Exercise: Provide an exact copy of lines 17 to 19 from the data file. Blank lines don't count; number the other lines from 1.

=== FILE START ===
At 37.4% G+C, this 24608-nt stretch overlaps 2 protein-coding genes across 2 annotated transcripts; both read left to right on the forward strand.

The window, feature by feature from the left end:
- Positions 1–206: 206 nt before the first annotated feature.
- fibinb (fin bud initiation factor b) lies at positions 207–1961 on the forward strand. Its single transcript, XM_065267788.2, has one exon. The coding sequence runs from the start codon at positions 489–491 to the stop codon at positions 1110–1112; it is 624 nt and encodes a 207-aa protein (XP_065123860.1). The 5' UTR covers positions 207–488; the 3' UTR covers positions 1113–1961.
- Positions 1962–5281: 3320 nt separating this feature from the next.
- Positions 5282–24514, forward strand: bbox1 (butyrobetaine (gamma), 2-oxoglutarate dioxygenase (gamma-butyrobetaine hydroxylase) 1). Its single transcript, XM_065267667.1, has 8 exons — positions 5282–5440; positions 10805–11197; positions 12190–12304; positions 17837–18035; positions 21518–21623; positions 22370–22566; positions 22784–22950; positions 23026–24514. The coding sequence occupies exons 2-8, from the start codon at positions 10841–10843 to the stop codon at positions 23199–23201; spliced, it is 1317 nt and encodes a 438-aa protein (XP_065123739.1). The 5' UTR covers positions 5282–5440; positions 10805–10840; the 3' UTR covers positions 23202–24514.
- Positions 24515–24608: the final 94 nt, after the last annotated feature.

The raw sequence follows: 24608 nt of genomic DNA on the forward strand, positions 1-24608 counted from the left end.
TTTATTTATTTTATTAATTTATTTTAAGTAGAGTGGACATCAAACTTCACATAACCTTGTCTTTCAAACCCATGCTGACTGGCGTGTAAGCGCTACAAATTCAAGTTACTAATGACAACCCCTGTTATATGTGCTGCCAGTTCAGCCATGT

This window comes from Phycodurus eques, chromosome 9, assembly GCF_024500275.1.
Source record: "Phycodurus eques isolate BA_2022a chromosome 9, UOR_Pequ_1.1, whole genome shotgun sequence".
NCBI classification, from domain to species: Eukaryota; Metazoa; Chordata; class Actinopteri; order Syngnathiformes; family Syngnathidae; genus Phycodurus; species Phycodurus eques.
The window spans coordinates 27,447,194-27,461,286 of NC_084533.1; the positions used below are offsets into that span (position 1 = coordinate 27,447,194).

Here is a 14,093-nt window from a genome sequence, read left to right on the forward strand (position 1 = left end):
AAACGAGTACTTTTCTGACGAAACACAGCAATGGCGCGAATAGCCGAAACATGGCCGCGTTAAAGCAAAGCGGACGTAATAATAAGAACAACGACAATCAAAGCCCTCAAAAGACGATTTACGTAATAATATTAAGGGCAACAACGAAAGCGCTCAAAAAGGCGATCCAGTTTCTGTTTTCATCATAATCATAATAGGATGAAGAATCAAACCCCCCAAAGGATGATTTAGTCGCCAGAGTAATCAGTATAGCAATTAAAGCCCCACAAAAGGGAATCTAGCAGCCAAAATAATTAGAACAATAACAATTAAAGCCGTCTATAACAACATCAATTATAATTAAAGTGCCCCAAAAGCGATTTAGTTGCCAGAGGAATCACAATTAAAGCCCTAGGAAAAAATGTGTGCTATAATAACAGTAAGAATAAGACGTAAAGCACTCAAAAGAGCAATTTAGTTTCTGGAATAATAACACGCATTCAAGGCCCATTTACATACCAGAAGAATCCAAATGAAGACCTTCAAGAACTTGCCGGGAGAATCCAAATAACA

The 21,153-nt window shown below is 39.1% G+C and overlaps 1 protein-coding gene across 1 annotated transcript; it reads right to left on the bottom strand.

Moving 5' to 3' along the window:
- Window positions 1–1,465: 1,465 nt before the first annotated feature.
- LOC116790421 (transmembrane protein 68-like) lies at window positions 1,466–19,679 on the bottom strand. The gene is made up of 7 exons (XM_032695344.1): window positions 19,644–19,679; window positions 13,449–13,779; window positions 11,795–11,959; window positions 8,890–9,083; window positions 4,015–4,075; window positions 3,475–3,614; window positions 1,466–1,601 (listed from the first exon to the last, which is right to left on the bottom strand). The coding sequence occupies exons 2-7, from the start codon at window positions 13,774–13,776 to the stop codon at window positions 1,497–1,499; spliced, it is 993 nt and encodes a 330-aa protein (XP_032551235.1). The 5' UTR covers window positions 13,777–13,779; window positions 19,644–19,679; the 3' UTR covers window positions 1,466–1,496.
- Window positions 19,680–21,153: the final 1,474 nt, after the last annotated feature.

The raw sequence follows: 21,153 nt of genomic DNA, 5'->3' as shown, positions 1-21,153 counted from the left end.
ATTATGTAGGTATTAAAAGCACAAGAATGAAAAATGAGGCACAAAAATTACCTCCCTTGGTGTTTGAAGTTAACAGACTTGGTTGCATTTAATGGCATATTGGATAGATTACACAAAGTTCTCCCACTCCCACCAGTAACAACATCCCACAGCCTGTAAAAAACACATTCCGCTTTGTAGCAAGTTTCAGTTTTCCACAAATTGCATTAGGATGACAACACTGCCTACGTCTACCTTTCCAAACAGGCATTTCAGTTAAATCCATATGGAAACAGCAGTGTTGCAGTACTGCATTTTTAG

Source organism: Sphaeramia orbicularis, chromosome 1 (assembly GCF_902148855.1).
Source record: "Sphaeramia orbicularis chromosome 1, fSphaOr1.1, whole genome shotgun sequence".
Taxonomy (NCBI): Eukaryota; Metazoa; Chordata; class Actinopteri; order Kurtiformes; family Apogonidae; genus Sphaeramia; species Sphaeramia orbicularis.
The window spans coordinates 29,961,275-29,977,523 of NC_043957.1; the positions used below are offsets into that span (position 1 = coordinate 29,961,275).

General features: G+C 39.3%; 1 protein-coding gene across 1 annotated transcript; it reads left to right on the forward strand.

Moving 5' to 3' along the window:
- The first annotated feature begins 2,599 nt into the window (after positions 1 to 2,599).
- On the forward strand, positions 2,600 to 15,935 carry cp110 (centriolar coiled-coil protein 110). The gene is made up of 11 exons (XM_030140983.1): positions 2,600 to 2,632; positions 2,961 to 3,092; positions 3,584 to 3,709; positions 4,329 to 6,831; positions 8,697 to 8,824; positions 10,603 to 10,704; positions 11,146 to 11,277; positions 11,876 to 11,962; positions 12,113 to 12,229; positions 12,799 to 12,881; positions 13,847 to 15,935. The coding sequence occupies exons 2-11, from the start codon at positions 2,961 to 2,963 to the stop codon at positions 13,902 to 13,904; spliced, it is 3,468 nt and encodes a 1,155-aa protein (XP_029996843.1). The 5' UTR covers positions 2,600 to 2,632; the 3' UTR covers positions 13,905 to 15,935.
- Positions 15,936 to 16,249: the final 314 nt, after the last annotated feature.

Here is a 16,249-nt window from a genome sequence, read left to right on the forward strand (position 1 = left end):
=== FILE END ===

Moving 5' to 3' along the window:
- Window positions 1–1,465: 1,465 nt before the first annotated feature.
- LOC116790421 (transmembrane protein 68-like) lies at window positions 1,466–19,679 on the bottom strand. The gene is made up of 7 exons (XM_032695344.1): window positions 19,644–19,679; window positions 13,449–13,779; window positions 11,795–11,959; window positions 8,890–9,083; window positions 4,015–4,075; window positions 3,475–3,614; window positions 1,466–1,601 (listed from the first exon to the last, which is right to left on the bottom strand). The coding sequence occupies exons 2-7, from the start codon at window positions 13,774–13,776 to the stop codon at window positions 1,497–1,499; spliced, it is 993 nt and encodes a 330-aa protein (XP_032551235.1). The 5' UTR covers window positions 13,777–13,779; window positions 19,644–19,679; the 3' UTR covers window positions 1,466–1,496.